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How Africa Outreach USA brings new opportunity to Zimbabwe youth through basketball, other sports

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As a boy in Zimbabwe, Gus Chikamba had very little. He made do.

“I remember we could not afford a soccer ball, so we used to make soccer balls out of plastic, out of trash,” he said. “I think I first saw a basketball at the age of 14 when I went to boarding school.”

Basketball was his ticket to opportunity. He played in high school and college in Zimbabwe and believes it kept him focused and too busy to get into trouble, unlike some of his friends.

“They did other things, and they fell through the cracks of life,” he said.

Today, Chikamba, 47, lives in Indianapolis, a world away from where he grew up. Yet he has never forgotten how far he has come from kicking makeshift balls on dusty fields.

Even after coming to the U.S. in 2000 to earn his MBA and then launching a career — he’s now a retirement planner for Capital Group — Chikamba kept thinking about ways to help a new generation of kids back home. That crystallized in 2008 when he and his wife, Madeline, returned for a visit.

Not long after, they created Africa Outreach USA, a nonprofit that has donated sports equipment, funded basketball courts, held sports clinics and created opportunities for boys and girls to play basketball, soccer, volleyball and tennis at schools across Zimbabwe. Those sports programs include a teaching component about gender equity (50 percent of all participants must be girls), health and the importance of school. Some students have received sponsorships for school tuition.

Chikamba estimates 50,000 children have participated and more than 10,000 pieces of sports equipment have been donated.

“Part of the vision that we’ve always had is to deploy sport as a vehicle to help kids in Africa, kids who look like we did when we were growing up,” Chikamba said.

It has come together with a dash of serendipity, the help of a basketball Hall of Famer, donations of equipment and money, the “sweat equity” of community volunteers, a few donkey carts and thousands of bricks.

Admire Masenda, president of the Zimbabwe Olympic Committee, coached Chikamba at the University of Zimbabwe and is on the advisory board for Africa Outreach USA. He says the organization is doing important work.

“Such self-help programs are needed in these schools and areas and will have a lasting impact,” Masenda said.

Hall of Famer joins the cause

After getting his MBA at the University of Indianapolis, Chikamba worked for a software-development company for a while until he and Madeline launched their own business, a pick-up laundry service in Indianapolis.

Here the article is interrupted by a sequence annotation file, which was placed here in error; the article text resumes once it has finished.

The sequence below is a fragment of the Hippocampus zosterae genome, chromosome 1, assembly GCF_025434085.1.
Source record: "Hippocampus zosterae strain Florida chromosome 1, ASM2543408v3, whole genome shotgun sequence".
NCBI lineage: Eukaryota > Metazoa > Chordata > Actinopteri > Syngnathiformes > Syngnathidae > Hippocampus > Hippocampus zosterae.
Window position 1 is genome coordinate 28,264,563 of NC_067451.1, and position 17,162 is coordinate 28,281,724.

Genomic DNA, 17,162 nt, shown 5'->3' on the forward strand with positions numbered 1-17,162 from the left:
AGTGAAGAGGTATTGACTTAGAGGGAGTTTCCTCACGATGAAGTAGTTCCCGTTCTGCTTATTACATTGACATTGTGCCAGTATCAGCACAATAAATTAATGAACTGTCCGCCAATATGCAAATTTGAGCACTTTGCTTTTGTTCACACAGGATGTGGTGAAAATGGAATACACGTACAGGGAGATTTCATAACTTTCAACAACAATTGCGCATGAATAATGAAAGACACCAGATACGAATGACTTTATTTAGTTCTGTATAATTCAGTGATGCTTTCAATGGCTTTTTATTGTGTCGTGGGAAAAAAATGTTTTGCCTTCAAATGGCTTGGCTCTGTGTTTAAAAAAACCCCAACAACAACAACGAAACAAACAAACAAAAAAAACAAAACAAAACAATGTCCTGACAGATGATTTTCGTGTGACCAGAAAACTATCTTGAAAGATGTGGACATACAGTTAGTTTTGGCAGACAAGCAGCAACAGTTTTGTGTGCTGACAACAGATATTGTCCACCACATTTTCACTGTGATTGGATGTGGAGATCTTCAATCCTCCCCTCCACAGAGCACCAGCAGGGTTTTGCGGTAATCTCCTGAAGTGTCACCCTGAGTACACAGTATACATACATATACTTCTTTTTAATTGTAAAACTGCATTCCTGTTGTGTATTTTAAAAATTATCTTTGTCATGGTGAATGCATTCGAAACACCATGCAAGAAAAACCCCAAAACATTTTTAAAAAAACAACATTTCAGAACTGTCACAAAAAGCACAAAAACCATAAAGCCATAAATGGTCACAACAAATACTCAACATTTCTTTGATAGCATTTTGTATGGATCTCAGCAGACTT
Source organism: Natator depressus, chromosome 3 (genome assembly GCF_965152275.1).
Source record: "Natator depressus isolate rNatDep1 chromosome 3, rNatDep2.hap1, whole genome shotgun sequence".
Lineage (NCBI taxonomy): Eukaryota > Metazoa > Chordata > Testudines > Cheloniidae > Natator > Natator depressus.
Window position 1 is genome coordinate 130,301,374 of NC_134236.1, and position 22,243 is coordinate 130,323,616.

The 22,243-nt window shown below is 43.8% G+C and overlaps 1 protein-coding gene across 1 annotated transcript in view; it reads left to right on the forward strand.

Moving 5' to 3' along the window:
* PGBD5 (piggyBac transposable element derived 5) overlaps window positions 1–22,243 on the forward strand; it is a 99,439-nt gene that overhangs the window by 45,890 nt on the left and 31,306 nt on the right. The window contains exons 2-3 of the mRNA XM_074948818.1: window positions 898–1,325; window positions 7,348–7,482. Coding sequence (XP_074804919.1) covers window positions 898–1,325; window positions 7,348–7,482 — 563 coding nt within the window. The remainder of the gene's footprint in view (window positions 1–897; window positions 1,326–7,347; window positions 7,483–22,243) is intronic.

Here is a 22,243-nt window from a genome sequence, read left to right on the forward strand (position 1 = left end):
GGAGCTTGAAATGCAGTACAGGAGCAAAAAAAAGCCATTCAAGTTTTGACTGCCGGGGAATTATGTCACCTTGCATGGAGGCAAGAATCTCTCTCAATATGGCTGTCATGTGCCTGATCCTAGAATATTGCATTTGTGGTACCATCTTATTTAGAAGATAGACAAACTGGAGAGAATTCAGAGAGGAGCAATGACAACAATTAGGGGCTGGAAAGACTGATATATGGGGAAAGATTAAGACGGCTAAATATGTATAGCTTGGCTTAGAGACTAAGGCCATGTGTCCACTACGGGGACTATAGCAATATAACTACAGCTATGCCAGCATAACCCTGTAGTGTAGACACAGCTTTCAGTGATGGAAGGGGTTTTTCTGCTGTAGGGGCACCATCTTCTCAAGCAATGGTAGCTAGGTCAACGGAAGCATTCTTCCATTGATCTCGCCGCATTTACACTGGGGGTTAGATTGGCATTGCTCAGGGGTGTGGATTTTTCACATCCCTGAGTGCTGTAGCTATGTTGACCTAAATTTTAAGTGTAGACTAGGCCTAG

One client was Sharon O’Brien, the wife of Indiana Pacers head coach Jim O’Brien and the daughter of Hall of Fame coach Jack Ramsay.

From the moment she met Chikamba, O’Brien was impressed not only by the way he did business, but by his passion for basketball. Gus and Madeline had been trying to get their Zimbabwe sports plan rolling for more than two years, but it was stalled.

“Gus asked if we would take the time to listen to an idea he had, and it just so happened to coordinate with the time the Pacers were beginning training camp, and my dad would always come to Jim’s training camps,” Sharon said.

One night after dinner, Gus and Madeline came to the O’Briens’ home to pitch their vision, looking for input.

“Bottom line, my dad said, ‘This is a good idea and I think it can work. I support it,'” recalled Sharon, who became an advisory board member for Africa Outreach USA.

The Pacers soon were donating basketballs, shirts and other items to the Chikambas’ cause. What Ramsay provided was his name and expertise.

The Dr. Jack Ramsay Initiative became a way to help grow basketball in even rural parts of Zimbabwe, where basketballs, much less hard courts, were rare.

“We needed a training DVD that we could use to train coaches so they could teach kids the fundamentals,” Chikamba said.

Ramsay and his son, Chris, now a deputy editor for ESPN.com, had put together a training video years before called “Uptempo Basketball.” Chris Ramsay helped convert it to DVD format, and it has been used as the guide for teaching more than 1,200 coaches, Chikamba said.

The tutorial covers “dribble, pass, shoot, rebound, defend,” Chris Ramsay said, along with conditioning and team concepts of offense and defense.

Chris says his father always had been a sort of “Johnny Appleseed of basketball,” traveling the world with NBA stars to give clinics. The chance to help boys and girls in Zimbabwe learn the game was something the coach of the 1977 NBA champion Portland Trail Blazers relished.

Jack Ramsay died in 2014, before he had a chance to visit Zimbabwe and see in person kids using his fundamentals. But his son recalls spending an afternoon with his dad watching some DVDs that had been delivered to his home.

“It was dozens of African kids playing basketball, doing drills and really working, sweating buckets,” Chris says. “A lot of the kids didn’t have shoes. Boys and girls, ages 5 to 18 or 19, really working hard.”

The courts were a mixture of dirt and asphalt. The baskets were rickety.

“After about 20 minutes of this, the camera panned over, and on the fence there was a sign and it said, ‘Jack Ramsay Grassroots Basketball Initiative Zimbabwe, Africa Outreach USA.’ I said, ‘Dad, this is your thing?’ And he goes, ‘Yeah, I guess it is.’

“We were just so impressed by how hard these kids were working and how much they seemed to be enjoying it. … Those kids inspired us.”

Paving the way to success

In northeast Zimbabwe, there is a dusty court at Clare Secondary School in the village of Nyazura. It’s in the Makoni District of Manicaland Province. It is here that Nash Majoni — a mathematics teacher at the school — coaches boys and girls to play basketball the Ramsay way.

On this court, he coaches passing, defense and teamwork, but there are no shooting drills.

“We practice on an open dirty surface that has no hoops,” Majoni said.

But a concrete court is coming within a few months. It’s part of the Pave-a-Dirt-Court piece of the Africa Outreach program. So far, 31 schools have concrete courts that also can be used for volleyball and tennis. The first constructed was at Clare Primary School, just a few miles from Clare Secondary.

Majoni, who coordinates the Africa Outreach USA program in Manicaland, met Chikamba in 2012.